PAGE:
Eight Million Freepik Users Suffer Data Compromise
Popular stock photo site Freepik has disclosed a major data breach affecting over eight million customers.
The incident also affected users of the sister site Flaticon, which claims to run the world’s largest database of free icons.
In a breach notice over the weekend, the firm claimed an attacker had compromised an SQL injection vulnerability in the Flaticon site which allowed them to access user information in a database.
Of the 8.3 million customers affected, all had their email address taken, and nearly 3.8 million had a hashed password for the site also stolen.
Most (3.6 million) were encrypted with bcrypt, whilst 229,000 were protected with the less secure MD5. The latter have since been upgraded to bcrypt.
The remaining 4.5 million users logged in with their federated Google, Facebook or Twitter credentials so the hacker only got away with their emails. However, these could still be used to craft phishing emails requesting password confirmation.
The firm does appear to have acted swiftly to mitigate the issue, claiming to regularly review customer emails and passwords that end up on the web and notify affected customers if they find one.
“Those who had a password hashed with salted MD5 got their password cancelled and have received an email to urge them to choose a new password and to change their password if it was shared with any other site (a practice that is strongly discouraged),” explained Freepik.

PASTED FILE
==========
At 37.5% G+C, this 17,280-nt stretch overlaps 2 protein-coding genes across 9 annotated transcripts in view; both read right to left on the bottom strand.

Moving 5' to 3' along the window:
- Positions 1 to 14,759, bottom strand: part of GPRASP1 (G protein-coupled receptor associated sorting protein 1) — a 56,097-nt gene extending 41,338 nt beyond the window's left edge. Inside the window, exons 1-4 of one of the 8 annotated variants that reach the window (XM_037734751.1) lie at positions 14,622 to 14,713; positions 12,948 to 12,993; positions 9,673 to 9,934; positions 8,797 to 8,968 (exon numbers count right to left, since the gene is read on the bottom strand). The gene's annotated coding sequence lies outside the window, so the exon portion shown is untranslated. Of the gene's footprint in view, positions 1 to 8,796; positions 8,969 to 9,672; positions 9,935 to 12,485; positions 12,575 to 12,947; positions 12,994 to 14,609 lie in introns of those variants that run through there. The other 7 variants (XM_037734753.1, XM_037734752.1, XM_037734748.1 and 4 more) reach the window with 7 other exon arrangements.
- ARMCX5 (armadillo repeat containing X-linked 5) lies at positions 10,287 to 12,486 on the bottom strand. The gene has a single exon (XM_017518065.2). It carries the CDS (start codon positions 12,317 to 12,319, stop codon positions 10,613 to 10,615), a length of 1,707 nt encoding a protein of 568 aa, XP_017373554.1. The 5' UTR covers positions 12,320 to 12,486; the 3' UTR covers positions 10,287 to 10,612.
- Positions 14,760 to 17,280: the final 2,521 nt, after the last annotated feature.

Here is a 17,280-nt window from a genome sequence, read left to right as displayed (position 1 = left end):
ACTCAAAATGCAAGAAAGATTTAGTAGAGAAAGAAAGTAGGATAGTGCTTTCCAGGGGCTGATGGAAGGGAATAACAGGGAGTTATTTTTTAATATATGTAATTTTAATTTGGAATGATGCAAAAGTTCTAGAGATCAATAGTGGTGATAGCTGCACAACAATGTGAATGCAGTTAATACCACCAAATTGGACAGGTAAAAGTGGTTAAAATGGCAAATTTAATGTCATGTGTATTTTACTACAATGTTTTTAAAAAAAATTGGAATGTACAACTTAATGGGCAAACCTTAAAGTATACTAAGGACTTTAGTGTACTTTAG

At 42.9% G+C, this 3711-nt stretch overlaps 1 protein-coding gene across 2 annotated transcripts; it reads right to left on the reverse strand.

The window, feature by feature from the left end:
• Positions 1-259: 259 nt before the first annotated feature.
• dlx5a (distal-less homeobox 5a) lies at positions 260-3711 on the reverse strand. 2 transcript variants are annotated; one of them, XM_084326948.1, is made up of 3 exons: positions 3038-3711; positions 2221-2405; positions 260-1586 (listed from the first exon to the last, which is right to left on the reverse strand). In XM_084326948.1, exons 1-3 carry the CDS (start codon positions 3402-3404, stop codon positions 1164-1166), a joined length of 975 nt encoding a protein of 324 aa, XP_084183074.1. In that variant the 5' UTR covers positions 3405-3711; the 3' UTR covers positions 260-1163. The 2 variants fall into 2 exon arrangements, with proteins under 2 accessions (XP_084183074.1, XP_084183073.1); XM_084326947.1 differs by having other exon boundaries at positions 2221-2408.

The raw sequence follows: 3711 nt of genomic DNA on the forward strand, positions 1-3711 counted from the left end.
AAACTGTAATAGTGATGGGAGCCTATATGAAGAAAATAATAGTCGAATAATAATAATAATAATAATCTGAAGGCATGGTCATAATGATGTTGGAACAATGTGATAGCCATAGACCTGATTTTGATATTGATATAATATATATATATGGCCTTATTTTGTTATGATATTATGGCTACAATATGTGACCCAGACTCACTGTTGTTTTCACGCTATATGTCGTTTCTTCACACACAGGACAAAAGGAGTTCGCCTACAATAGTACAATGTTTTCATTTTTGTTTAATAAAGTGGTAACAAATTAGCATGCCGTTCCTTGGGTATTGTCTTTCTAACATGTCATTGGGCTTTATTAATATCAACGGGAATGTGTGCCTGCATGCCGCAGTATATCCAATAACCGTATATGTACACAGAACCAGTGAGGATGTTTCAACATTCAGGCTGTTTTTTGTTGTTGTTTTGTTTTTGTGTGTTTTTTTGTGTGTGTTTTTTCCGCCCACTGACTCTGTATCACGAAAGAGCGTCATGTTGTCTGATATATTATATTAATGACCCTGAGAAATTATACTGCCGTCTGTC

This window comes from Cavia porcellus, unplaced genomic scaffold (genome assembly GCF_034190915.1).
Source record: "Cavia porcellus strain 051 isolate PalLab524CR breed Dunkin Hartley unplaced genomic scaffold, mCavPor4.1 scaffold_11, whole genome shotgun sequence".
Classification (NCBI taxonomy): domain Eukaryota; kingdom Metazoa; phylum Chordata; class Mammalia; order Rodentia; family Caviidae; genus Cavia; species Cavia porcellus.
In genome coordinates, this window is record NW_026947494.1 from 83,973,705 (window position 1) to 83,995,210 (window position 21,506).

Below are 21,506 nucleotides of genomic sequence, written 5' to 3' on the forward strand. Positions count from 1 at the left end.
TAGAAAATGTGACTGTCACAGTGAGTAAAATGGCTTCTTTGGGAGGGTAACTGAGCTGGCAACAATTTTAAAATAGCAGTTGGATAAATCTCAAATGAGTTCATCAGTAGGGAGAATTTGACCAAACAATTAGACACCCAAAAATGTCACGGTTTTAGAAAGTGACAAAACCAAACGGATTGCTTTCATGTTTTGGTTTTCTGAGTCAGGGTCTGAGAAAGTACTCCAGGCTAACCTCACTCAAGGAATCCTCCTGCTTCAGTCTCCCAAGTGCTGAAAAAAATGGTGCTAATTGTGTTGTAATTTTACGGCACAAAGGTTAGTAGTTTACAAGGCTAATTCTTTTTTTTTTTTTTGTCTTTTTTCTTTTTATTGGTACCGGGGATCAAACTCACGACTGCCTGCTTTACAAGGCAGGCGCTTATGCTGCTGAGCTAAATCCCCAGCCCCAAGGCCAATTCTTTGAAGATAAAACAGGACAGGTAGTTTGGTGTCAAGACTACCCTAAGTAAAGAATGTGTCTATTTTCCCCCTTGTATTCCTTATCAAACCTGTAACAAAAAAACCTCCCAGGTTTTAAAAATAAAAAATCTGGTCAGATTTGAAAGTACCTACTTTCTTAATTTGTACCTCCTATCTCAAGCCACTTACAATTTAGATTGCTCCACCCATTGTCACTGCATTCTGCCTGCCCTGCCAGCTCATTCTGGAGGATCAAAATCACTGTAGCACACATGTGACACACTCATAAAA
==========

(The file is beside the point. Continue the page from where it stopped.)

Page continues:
“Users who got their password hashed with bcrypt received an email suggesting them to change their password, especially if it was an easy to guess password. Users who only had their email leaked were notified, but no special action is required from them.”
Jayant Shukla, CTO and co-founder of K2 Cyber Security, argued that firms need to do more to mitigate the risk of SQL injection exploitation, which remains one of the most popular among attackers.
“Organizations need to take action to better protect themselves against SQL vulnerabilities: 1) implement better coding practices to prevent SQL injection, 2) run better tests for SQL injection vulnerabilities before code makes it to production and 3) make sure they have protection against SQL injection attacks during runtime,” he said.
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